How spacetime is built by quantum entanglement


A collaboration of physicists and a mathematician has made a significant step toward unifying general relativity and quantum mechanics by explaining how spacetime emerges from quantum entanglement in a more fundamental theory. The paper announcing the discovery by Hirosi Ooguri, a Principal Investigator at the University of Tokyo's Kavli IPMU, with Caltech mathematician Matilde Marcolli and graduate students Jennifer Lin and Bogdan Stoica, will be published in Physical Review Letters as an Editors' Suggestion "for the potential interest in the results presented and on the success of the paper in communicating its message, in particular to readers from other fields."

Quantum entanglement is a phenomenon whereby quantum states such as spin or polarization of particles at different locations cannot be described independently. Measuring (and hence acting on) one particle must also act on the other, something that Einstein called "spooky action at distance." The work of Ooguri and collaborators shows that this quantum entanglement generates the extra dimensions of the gravitational theory.


phys.org...

This is important because quantum entanglement is tied to quantum error correction. So quantum entanglement would be protecting the qubits or quantum information that code our universe.

So we don't know how protected the code is. Whoever put it there may have added some virus that reboots the system if we try to hack into the code. So everything would collapse back into an apparent singularity or we may fall into a true vacuum.

On the other hand, we might be able to manipulate certain features of the universe without knowing the logical qubits that code the universe but just the error correcting code.

It's like certain folders on your computer. Some are well protected and before you open them, you're warned that if you change anything you may ruin your entire system.

So you can see why certain features of the universe may be very well protected.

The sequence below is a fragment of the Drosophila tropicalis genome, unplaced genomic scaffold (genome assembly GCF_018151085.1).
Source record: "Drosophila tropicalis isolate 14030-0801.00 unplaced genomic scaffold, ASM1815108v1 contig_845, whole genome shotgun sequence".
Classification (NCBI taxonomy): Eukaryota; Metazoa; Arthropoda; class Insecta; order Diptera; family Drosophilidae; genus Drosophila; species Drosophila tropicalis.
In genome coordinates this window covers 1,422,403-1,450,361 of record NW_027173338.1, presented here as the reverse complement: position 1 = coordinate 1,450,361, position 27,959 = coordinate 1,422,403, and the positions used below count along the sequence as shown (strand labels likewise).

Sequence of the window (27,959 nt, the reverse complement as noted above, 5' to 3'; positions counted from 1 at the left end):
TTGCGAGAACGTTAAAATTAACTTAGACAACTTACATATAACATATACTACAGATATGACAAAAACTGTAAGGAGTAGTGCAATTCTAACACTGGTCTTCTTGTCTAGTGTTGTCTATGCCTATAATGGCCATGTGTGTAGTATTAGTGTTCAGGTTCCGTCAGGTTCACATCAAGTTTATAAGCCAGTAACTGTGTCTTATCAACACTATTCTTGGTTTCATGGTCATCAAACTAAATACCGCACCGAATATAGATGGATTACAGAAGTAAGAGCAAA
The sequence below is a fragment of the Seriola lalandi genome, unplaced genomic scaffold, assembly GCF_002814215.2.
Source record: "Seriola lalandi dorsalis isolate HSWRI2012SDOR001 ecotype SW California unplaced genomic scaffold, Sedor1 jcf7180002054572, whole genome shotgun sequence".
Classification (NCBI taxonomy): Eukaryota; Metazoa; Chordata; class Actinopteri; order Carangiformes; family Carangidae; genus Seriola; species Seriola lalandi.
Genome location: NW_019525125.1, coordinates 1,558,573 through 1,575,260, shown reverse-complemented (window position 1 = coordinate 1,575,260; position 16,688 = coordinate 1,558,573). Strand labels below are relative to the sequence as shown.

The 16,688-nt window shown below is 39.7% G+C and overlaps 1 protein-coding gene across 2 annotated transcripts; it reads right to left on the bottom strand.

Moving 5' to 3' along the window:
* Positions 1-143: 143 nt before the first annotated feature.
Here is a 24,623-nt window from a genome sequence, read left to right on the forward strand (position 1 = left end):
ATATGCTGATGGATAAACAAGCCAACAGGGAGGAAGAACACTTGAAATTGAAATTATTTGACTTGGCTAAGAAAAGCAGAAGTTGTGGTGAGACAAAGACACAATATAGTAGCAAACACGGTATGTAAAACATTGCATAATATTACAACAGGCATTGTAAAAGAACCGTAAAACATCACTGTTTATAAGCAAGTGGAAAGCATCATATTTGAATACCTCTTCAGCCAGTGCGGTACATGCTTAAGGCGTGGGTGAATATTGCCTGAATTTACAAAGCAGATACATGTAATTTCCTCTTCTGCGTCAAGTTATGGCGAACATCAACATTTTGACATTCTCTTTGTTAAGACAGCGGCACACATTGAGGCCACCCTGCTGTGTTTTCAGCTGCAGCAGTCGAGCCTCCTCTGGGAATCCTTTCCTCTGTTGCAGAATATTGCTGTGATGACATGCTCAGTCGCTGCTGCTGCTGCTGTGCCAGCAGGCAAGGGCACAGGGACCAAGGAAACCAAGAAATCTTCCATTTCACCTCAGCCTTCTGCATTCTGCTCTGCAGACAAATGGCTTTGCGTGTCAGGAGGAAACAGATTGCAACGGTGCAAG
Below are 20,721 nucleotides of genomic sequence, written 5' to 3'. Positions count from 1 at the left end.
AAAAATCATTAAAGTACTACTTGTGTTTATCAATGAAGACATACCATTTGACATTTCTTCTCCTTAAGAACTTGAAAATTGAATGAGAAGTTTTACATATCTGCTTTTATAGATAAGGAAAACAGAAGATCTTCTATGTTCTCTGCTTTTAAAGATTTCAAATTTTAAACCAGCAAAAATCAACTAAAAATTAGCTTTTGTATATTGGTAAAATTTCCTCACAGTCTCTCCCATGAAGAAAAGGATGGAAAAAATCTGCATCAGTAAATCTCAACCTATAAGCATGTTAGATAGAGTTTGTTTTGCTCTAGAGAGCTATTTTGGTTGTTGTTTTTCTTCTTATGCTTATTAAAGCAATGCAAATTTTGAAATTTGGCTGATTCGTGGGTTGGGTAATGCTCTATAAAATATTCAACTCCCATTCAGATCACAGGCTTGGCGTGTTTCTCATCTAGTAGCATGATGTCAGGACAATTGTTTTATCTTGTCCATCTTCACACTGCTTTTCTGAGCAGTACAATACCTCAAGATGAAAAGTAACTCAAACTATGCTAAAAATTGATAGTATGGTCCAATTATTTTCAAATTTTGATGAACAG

There could also be parts that allow for more fluctuations between parallel universes in the simulation. So small things can fluctuate between universes and we call those things coincidences.

We just explain everything away.

I remember one night going to sleep and putting my keys next to my bed. When I woke up, my keys were on the TV stand. Classical common sense says, I made a mistake and I really set my keys on the TV stand. Quantum common sense might say I went to sleep in a universe where I put my keys next to my bed but I woke up in a universe where I put my keys on my TV stand.

So these small fluctuations may occur because they will always be explained away as coincidence. A much larger fluctuation can't occur though like waking up and Trump isn't President or Obama wasn't the President for the last 8 years.

This could occur because certain parts of the code could be well preserved while others are open to more variations and fluctuations.



posted on May, 18 2017 @ 08:23 PM
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a reply to: neoholographic

Maybe if we ever attain the ability to edit or manipulate this alleged underlying source code that shapes our reality and existence we will decide to create our own simulation.

Hence perpetuate a never ending cycle of universe. Such a concept may even explain or at least address what happened pre big bang/singularity.

All thought from our perspective it would still remain unobservable, just like 95% of the rest of the universe.


Possibly the ability to edit or change such parameters may even allow one to create divergent timelines, or even your very own pocket universe, certainly adds some spin to the multiverse theory of a sorts.